GALVESTON — A Texas A&M University at Galveston professor is part of a diving team that descended 462 feet in a West Texas cave, believed to be the deepest underwater cave in the United States.
Tom Iliffe, professor of marine biology and one of the world’s most experienced cave diving scientists, led a diving team on a seven-day trip to explore, map and investigate the depths of Phantom Springs Cave, located near Balmorhea. Team members went as deep as 462 feet and recorded the dive on cameras but still did not find the end of the cave.
“There’s really no telling how deep it is or how far the cave goes,” Iliffe said of the Jan. 8 cave dive.
The team ended its dive in a tunnel 30 to 40 feet wide and 20 feet high that continued as far as their lights would penetrate. The only casualty of the dive was a $7,000 diving scooter that imploded because of the extreme pressure and sunk to the bottom in the deepest section of the cave where it still remains.
“This is also one of the longest underwater cave systems in the country,” Iliffe said. “You have to swim horizontally for over a mile at an average depth of 30 feet before arriving at the spot where the cave passage begins to stairstep down, getting deeper and larger all the time. The cave water is significantly warmer than what would normally be expected for this area, thus suggesting this geothermally warmed water almost certainly originates from deep below the Earth’s surface.”
Iliffe’s team consisted of 10 expert divers coming from Texas, Tennessee and Florida. In addition to two deep divers, other team members specialized in cave mapping, video photography and lighting and scientific investigations.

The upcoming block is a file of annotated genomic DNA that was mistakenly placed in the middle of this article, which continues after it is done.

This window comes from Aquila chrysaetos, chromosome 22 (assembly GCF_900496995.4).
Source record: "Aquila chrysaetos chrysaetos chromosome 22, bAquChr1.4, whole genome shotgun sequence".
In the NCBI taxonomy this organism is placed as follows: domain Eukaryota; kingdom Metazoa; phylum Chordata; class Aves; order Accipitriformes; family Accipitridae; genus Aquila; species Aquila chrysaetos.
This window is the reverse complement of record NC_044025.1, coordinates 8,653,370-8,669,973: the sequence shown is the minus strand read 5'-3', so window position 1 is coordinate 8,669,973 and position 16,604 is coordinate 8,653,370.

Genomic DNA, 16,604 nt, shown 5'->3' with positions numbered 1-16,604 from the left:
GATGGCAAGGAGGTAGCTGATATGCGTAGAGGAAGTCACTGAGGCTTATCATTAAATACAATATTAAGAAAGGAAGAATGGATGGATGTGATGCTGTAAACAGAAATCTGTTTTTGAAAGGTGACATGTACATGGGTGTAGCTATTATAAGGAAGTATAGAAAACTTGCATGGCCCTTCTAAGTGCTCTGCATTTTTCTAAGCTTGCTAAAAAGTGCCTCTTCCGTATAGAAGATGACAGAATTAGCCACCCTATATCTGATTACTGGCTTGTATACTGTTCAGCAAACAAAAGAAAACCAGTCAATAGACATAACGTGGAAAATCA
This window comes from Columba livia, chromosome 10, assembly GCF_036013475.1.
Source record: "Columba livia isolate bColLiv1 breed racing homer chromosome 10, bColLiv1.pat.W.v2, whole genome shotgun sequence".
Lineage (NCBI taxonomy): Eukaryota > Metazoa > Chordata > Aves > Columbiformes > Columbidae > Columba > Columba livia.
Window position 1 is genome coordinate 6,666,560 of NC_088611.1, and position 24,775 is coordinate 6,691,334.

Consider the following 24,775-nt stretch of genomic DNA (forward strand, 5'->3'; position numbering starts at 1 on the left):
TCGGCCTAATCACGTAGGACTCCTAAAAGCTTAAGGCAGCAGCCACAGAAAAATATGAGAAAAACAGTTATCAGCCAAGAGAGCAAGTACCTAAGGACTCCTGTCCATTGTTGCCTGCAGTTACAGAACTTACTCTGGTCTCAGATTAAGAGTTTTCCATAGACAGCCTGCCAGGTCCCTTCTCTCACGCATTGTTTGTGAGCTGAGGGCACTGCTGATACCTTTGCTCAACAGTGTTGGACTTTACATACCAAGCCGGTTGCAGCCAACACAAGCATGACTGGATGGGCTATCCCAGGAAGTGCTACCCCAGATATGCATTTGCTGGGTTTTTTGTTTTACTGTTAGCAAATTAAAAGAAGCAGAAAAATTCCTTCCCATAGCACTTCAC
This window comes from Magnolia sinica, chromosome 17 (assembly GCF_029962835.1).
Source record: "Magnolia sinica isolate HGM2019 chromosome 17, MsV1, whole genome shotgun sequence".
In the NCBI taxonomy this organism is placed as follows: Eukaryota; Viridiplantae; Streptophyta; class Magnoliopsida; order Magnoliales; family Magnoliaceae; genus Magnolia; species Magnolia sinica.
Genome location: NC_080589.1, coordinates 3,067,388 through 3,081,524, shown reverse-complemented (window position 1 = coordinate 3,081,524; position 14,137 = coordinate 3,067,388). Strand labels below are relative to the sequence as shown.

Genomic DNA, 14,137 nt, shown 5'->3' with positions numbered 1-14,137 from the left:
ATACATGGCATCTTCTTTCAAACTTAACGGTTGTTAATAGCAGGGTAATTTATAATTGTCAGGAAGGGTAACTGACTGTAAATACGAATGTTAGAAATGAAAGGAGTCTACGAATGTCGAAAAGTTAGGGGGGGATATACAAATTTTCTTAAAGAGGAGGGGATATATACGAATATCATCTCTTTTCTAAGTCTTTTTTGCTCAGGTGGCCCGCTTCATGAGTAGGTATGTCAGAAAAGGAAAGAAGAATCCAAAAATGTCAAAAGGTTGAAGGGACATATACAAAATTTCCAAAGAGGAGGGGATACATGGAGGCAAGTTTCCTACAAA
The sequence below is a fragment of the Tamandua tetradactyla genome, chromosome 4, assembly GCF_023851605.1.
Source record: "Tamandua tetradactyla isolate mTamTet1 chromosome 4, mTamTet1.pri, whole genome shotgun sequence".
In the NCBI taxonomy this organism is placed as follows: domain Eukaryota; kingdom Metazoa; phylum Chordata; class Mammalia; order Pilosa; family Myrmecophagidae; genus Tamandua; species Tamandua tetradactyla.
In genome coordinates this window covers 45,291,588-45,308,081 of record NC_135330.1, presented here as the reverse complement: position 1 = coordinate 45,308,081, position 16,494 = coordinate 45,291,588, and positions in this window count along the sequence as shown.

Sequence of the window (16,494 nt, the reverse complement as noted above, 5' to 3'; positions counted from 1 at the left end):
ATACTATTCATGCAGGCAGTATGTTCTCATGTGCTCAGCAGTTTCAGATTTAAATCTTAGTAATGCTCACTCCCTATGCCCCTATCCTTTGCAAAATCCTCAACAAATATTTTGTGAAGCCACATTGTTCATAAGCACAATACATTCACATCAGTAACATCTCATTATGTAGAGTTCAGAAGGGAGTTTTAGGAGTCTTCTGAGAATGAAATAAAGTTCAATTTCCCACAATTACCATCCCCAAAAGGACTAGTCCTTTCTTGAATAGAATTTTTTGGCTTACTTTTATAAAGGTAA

Phantom Springs Cave is located about 120 miles southwest of Midland. The nearest town is Balmorhea, population 435, and the cave is on land owned by the U.S. Bureau of Reclamation.
Few people have ever been in the waters of Phantom Springs Cave, and a scientific permit to investigate its deep waters is not easy to obtain. The Bureau of Reclamation firmly restricts access to the cave for environmental reasons and to preserve the very sensitive ecosystem.
Iliffe and the team hope to return to Phantom Springs later this year to continue mapping and exploring the cave and to identify various types of cave-adapted organisms.
“Divers have been exploring this cave for more than 30 years, but there are still parts of it that no one has entered,” he said. “It just goes on and on. No end has been found in either the deep sections of the upstream tunnel or, at the opposite end of the cave, far downstream where the passage size becomes much smaller and flow rates increase drastically. Both ends present different types of challenges — either diving to extreme depths upstream or fighting against strong currents to get back out of the downstream part of the cave.”
The project was supported by ADM Foundation, Karst Underwater Research of Florida and the U.S. Bureau of Reclamation.
Iliffe has explored more than 1,500 underwater caves, more than anyone else in the world. During his 35-year career, he has discovered more than 300 species of marine life.